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Book Chapter

Petroleum Potential of Paradox Region

By
Richard C. Schneider
Richard C. Schneider
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Bruce To HILL
Bruce To HILL
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James R. Taylor
James R. Taylor
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Published:
January 01, 1971

Abstract

The Paradox region, within the Colorado Plateau physiographic province, contains such major features as the San Juan, Blanding, Henry Mountain, and Kaiparowits intermontane basins, the San Rafael swell, and the Monument and Circle Cliffs uplifts.

Permian carbonate rocks and sandstone have the greatest potential for future production. The Pennsylvanian section, now the most productive part of the Paleozoic sequence, is second in potential, followed in order of decreasing potential by the Mississippian, Devonian, and Cambrian sections. Ordovician and Silurian rocks are absent in the area.

Permian, Pennsylvanian, Mississippian, and Devonian shelf-carbonate rocks in the area between the Cordi- lleran geosyncline and the Uncompahgre uplift show much promise for future prolific production from strati- graphic and structural traps. These carbonate rocks probably will be more productive in the western Paradox region than elsewhere in the area. Large accumulations of oil may be found in Mississippian and Devonian carbonate rocks on structures in the Paradox fold and fault belt. Many stratigraphic traps and some structural traps are expected to be present in sequences of very porous and permeable Permian sandstone in southeastern Utah and in northwestern New Mexico.

Mesozoic and Tertiary sequences within the area are predominantly sandstone, siltstone, and shale; they show limited potential for future exploratory success. Cretaceous rocks have been eroded or are near the surface in most localities. Where the Cretaceous is buried in the San Juan basin, it has been drilled extensively to develop the prolific San Juan basin oil and gas fields. Jurassic and Triassic sequences have been explored extensively in the Blanding basin without success. These sequences generally are buried in the San Juan, Henry Mountain, and Kaiparowits basins but may lack associated source rocks, Mesozoic and Tertiary strata are potentially productive in the virtually unexplored Rio Grande trough and San Luis Valley.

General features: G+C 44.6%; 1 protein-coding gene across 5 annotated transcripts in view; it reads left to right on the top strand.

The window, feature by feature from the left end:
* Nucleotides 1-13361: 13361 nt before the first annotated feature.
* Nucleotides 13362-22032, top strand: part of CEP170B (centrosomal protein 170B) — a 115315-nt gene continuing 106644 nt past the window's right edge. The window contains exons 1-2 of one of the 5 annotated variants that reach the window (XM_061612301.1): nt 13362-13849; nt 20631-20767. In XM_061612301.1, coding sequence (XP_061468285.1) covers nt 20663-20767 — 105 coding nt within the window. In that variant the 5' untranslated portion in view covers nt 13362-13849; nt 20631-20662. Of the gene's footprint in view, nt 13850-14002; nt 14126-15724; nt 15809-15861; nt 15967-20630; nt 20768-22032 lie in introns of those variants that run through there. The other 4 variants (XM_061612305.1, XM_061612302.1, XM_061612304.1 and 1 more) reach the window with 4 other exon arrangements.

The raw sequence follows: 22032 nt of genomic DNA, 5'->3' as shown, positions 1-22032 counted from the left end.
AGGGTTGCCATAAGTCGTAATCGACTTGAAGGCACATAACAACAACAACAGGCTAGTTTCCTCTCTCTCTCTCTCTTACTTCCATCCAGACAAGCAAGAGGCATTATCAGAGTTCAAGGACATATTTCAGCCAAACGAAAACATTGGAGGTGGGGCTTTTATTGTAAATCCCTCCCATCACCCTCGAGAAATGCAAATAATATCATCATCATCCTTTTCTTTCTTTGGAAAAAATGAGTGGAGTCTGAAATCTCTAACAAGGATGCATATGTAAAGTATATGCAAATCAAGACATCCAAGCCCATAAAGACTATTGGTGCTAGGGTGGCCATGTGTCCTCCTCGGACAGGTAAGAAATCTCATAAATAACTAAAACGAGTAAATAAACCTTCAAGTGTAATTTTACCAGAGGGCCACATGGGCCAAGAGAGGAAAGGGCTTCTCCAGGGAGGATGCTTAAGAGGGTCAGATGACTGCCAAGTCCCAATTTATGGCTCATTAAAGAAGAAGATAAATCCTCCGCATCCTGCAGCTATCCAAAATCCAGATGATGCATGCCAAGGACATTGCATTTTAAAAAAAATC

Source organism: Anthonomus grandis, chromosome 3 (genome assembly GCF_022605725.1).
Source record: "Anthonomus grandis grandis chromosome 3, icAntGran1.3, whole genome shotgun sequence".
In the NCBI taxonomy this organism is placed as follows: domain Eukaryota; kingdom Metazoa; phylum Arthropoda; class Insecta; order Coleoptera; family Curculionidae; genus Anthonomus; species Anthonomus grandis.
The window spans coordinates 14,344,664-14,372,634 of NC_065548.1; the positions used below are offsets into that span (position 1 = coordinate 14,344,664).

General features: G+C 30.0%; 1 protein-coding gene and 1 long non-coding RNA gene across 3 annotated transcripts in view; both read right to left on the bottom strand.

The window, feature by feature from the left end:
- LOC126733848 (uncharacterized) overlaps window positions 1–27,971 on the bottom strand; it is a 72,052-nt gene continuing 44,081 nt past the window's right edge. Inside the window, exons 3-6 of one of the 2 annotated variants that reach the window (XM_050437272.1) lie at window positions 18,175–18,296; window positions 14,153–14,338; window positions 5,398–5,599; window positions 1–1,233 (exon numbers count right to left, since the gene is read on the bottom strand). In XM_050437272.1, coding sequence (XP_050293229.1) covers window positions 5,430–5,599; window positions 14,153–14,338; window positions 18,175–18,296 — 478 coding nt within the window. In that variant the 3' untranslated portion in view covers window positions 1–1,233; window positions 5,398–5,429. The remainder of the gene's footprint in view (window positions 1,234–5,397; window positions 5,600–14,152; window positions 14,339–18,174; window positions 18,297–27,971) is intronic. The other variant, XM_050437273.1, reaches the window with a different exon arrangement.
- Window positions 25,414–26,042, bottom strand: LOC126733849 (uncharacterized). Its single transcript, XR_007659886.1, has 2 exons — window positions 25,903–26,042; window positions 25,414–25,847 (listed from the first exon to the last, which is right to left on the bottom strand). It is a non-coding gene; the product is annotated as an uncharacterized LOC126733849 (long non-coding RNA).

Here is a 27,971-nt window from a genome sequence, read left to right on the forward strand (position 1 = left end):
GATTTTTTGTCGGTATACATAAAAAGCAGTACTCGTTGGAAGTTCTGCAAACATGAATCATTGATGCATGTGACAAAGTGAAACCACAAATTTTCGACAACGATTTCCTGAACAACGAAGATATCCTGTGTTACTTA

Obstacles to finding new production are: (1) the relatively high costs of exploration in large parts of the region; (2) the poor surface accessibility in some areas, which limits the acquisition of sufficient seismic control to map the subsurface structure; (3) the inability to acquire acreage and explore in areas where shallow production already is established; and (4) the prohibition of exploration in national parks and monuments.

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Contents

AAPG Memoir

Future Petroleum Provinces of the United States—Their Geology and Potential, Volumes 1 & 2

Ira H. Cram
Ira H. Cram
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American Association of Petroleum Geologists
Volume
15
ISBN electronic:
9781629812236
Publication date:
January 01, 1971

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